But it will not be back to business as usual. M. Chirac is one of those politicians who, even at 72, has the image of being larger, and fitter, than life. His illness - and we still do not know how serious it was - carries with it the first intimations of his physical and political mortality. And this revives memories in France of how President Pompidou's last illness was hushed up. It creates a pervasive sense of unease.
M. Chirac's unscheduled absence from the Elysée unleashed an open battle for the succession that is likely to continue for as long as M. Chirac remains in office. Nicolas Sarkozy, the popular minister of the interior, shamelessly renewed his long-term challenge for the presidency. But he has found his match in Dominique de Villepin, the patrician prime minister, whom M. Chirac recently designated as the man he would like to follow him.
Before this week, that contest was two years away. It would be folly now to exclude the possibility of a much earlier transfer of power. And this change, which will bring with it a change of generation, will inevitably bring fundamental changes in policy. M. de Villepin might favour a more gradual and more stylistically Gallic change of emphasis than the more impetuous and outgoing M. Sarkozy would like, but market-orientated pragmatism will be the order of the day to enliven what has become a morose and increasingly diffident nation.
It is pure coincidence, of course, but a tantalising prospect nonetheless, that these first hints of an eventual transition in France coincide with the real and immediate prospect of a change of power in Germany. Although her lead is shrinking by the day, Angela Merkel still looks set to head the largest party in the Bundestag after the election and win the right to form Germany's next government. A shift from Gerhard Schröder's Blairite centre-left coalition to Ms Merkel's centre-right alliance could set in train the sort of radical, free-market reforms which "old Europe" has long resisted.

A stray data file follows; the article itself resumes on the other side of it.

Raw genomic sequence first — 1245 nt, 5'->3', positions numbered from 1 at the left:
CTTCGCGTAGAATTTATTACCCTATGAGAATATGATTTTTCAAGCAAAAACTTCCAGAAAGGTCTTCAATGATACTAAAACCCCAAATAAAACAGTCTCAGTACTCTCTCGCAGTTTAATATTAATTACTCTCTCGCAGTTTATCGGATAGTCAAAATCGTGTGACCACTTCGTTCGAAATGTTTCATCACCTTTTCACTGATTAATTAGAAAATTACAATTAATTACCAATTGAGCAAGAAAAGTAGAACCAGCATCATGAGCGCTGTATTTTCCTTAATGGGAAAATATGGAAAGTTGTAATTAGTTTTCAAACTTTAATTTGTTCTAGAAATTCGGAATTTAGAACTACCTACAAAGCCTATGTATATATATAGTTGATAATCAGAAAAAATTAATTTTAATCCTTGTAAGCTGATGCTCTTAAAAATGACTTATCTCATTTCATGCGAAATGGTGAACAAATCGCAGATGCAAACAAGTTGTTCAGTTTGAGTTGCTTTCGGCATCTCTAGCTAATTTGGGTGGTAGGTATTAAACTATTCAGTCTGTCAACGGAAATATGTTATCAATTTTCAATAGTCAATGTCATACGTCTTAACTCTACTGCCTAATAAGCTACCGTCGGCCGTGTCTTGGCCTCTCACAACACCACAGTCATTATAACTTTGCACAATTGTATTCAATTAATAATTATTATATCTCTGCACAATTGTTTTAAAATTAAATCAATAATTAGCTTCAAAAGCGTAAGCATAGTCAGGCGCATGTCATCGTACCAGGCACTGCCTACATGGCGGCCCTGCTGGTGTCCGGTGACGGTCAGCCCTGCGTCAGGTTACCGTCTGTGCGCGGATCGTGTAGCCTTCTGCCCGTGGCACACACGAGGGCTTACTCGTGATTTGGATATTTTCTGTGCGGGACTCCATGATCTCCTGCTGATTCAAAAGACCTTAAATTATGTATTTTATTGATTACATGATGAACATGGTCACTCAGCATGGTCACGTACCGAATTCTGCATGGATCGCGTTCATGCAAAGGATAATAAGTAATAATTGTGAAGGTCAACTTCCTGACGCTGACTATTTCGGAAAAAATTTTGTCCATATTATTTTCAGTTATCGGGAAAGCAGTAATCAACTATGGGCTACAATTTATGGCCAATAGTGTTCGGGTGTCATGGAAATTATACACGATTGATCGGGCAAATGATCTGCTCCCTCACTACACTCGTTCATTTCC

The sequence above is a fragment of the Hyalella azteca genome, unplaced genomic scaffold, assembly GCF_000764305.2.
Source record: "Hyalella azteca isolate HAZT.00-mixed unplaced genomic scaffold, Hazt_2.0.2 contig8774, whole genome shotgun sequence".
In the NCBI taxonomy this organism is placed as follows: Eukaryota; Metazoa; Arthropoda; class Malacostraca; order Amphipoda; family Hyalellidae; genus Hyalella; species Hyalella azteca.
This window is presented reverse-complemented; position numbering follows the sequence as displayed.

To the extent that such reforms presage the hoped-for economic revival, a new French government would have little choice but to follow suit. But even if, against expectations, Ms Merkel fails in her bid to become Germany's next chancellor, change is still in prospect. Recent weeks have brought the first signs that the liberalisation of the labour market introduced by Mr Schröder is starting to pay off. If the improvement gathers pace, Germany will be in for more reform along similar lines.
Nor are France and Germany the only countries that face upheaval. Silvio Berlusconi finds himself in ever deeper political trouble over a very old-style banking scandal. Several of the much-lauded "new" European governments are struggling to hold on to power. And in Ukraine, the "orange revolution" that generated so much excitement and hope eight months ago has lost much of its glow.
Even six months ago, it all looked so simple. "Old" Europe languished; "new" Europe thrived, and France and Germany were laggards being chivvied by Britain, among others, to change their ways. Almost overnight, that long-standing certainty is obsolete. The balance in Europe is changing. The watchword should be spoken aloud: "Be prepared!"